In geometry, a diameter of a circle is any straight line segment that passes through the center of the circle and whose endpoints lie on the circle. It can also be defined as the longest chord of the circle. Both definitions are also valid for the diameter of a sphere. In more modern usage, the length of a diameter is also called the diameter. In this sense one speaks of the diameter rather than a diameter (which refers to the line itself), because all diameters of a circle or sphere have the same length, this being twice the radius r. d = 2 r ⇒ r = d 2 . displaystyle d=2rquad Rightarrow quad r= frac d 2 . For a convex shape in the plane, the diameter is defined to be the largest distance that can be formed between two opposite parallel lines tangent to its boundary, and the width is often defined to be the smallest such distance. Both quantities can be calculated efficiently using rotating calipers.[1] For a curve of constant width such as the Reuleaux triangle, the width and diameter are the same because all such pairs of parallel tangent lines have the same distance. For an ellipse, the standard terminology is different. A diameter of an ellipse is any chord passing through the center of the ellipse.[2] For example, conjugate diameters have the property that a tangent line to the ellipse at the endpoint of one of them is parallel to the other one. The longest diameter is called the major axis. The word "diameter" is derived from Greek διάμετρος (diametros), "diameter of a circle", from διά (dia), "across, through" and μέτρον (metron), "measure".[3] It is often abbreviated DIA, dia, d, or ⌀. Contents 1 Generalizations
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Generalizations[edit] The definitions given above are only valid for circles, spheres and convex shapes. However, they are special cases of a more general definition that is valid for any kind of n-dimensional convex or non-convex object, such as a hypercube or a set of scattered points. The diameter of a subset of a metric space is the least upper bound of the set of all distances between pairs of points in the subset. So, if A is the subset, the diameter is sup d(x, y) x, y ∈ A . If the distance function d is viewed here as having codomain R (the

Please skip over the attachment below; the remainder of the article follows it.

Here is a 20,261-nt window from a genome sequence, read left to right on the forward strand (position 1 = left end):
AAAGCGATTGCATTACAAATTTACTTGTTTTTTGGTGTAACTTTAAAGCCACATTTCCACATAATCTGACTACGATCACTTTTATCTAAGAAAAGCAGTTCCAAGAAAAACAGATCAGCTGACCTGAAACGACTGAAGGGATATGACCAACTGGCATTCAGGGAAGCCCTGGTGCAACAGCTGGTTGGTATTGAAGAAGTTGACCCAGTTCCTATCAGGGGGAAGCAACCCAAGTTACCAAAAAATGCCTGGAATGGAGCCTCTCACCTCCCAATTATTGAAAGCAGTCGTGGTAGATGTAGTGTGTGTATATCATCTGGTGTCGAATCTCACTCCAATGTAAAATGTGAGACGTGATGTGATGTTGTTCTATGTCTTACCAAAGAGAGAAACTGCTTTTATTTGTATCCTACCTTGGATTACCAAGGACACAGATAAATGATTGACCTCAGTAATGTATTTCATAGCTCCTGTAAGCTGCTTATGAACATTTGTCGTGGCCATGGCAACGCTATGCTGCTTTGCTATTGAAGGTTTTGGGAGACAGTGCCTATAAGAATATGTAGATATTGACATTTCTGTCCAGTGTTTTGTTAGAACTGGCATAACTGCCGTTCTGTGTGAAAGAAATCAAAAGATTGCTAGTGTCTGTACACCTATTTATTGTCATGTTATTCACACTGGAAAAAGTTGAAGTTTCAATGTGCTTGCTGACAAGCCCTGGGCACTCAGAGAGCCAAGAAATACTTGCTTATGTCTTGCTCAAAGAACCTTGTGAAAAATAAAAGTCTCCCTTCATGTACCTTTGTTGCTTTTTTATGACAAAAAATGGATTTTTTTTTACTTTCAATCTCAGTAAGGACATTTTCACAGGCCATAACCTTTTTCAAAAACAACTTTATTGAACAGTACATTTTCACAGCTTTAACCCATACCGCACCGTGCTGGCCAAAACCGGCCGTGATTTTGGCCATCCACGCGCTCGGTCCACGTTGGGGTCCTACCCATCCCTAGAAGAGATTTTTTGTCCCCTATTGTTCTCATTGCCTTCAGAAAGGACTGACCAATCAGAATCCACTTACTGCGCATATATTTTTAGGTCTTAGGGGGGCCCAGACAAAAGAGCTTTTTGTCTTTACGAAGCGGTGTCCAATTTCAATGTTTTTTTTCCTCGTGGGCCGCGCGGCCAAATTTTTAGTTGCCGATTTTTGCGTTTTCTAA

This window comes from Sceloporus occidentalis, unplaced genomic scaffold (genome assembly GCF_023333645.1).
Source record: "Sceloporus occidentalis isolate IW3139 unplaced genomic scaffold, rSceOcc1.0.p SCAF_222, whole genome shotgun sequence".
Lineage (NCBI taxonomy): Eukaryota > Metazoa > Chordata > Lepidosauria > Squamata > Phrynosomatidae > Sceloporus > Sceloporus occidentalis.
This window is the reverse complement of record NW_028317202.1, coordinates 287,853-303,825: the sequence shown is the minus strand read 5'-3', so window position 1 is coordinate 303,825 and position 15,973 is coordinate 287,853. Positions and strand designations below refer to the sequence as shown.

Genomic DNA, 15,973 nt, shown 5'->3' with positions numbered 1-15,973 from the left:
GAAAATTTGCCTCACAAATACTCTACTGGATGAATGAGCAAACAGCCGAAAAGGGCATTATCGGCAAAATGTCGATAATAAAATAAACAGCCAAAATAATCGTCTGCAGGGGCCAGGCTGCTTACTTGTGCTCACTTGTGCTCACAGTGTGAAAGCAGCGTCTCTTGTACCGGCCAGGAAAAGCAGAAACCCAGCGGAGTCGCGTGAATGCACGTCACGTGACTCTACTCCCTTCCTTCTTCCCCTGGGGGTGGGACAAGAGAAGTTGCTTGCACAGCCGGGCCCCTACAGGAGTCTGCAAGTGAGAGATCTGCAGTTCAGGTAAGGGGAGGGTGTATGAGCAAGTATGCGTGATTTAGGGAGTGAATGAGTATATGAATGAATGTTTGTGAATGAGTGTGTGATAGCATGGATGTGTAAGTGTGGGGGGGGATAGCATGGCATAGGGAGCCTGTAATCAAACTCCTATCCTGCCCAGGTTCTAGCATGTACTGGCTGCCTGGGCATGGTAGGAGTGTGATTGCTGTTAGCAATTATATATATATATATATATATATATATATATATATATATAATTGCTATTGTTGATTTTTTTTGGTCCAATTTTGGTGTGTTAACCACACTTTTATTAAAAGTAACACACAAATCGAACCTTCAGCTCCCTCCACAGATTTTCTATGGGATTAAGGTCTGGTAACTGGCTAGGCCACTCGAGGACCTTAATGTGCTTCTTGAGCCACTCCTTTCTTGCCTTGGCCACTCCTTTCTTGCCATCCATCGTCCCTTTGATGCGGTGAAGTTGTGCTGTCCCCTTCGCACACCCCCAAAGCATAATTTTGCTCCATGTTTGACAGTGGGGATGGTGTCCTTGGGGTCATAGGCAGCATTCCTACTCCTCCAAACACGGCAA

set of all real numbers), this implies that the diameter of the empty
set (the case A = ∅) equals −∞ (negative infinity). Some authors
prefer to treat the empty set as a special case, assigning it a
diameter equal to 0,[4] which corresponds to taking the codomain of d
to be the set of nonnegative reals.
For any solid object or set of scattered points in n-dimensional
Euclidean space, the diameter of the object or set is the same as the
diameter of its convex hull. In medical parlance concerning a lesion
or in geology concerning a rock, the diameter of an object is the
supremum of the set of all distances between pairs of points in the
object.
In differential geometry, the diameter is an important global
Riemannian invariant.
In plane geometry, a diameter of a conic section is typically defined
as any chord which passes through the conic's centre; such diameters
are not necessarily of uniform length, except in the case of the
circle, which has eccentricity e = 0.
Sign ⌀ in a technical drawing Sign ⌀ from an
Not to be confused with the Scandinavian letter "Ø", the empty set
symbol "∅" or the greek letter phi (Φ).
The symbol or variable for diameter, ⌀, is similar in size and
design to ø, the Latin small letter o with stroke. In
Look up diameter in Wiktionary, the free dictionary. Angular diameter
Caliper, micrometer, tools for measuring diameters
Conjugate diameters
Notes[edit] ^ Toussaint, Godfried T. (1983). "Solving geometric problems with the
rotating calipers". Proc. MELECON '83, Athens.
^ Cut-the-Knot
^ Online Etymology Dictionary
^ Re: diameter of an empty set
^ Korpela, Jukka K. (2006),
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